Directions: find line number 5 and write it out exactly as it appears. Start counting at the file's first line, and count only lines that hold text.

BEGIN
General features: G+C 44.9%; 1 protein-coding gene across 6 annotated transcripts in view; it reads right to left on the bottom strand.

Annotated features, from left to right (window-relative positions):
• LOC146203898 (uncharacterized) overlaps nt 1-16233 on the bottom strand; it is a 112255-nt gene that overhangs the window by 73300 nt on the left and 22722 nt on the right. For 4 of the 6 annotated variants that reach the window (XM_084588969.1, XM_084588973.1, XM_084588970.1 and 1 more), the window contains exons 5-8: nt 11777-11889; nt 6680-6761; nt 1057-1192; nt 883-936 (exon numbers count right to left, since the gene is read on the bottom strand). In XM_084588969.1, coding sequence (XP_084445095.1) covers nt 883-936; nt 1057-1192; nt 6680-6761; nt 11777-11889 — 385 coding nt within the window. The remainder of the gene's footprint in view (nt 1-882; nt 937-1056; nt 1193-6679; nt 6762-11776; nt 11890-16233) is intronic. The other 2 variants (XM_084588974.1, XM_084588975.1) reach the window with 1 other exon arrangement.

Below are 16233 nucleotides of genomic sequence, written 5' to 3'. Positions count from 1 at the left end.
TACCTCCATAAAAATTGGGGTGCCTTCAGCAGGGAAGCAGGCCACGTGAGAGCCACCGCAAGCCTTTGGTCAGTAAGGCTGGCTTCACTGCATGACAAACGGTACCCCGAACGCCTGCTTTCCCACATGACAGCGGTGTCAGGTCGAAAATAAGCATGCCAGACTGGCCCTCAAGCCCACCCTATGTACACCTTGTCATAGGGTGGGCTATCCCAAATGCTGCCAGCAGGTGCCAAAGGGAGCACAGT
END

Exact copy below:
TACCTCCATAAAAATTGGGGTGCCTTCAGCAGGGAAGCAGGCCACGTGAGAGCCACCGCAAGCCTTTGGTCAGTAAGGCTGGCTTCACTGCATGACAAACGGTACCCCGAACGCCTGCTTTCCCACATGACAGCGGTGTCAGGTCGAAAATAAGCATGCCAGACTGGCCCTCAAGCCCACCCTATGTACACCTTGTCATAGGGTGGGCTATCCCAAATGCTGCCAGCAGGTGCCAAAGGGAGCACAGT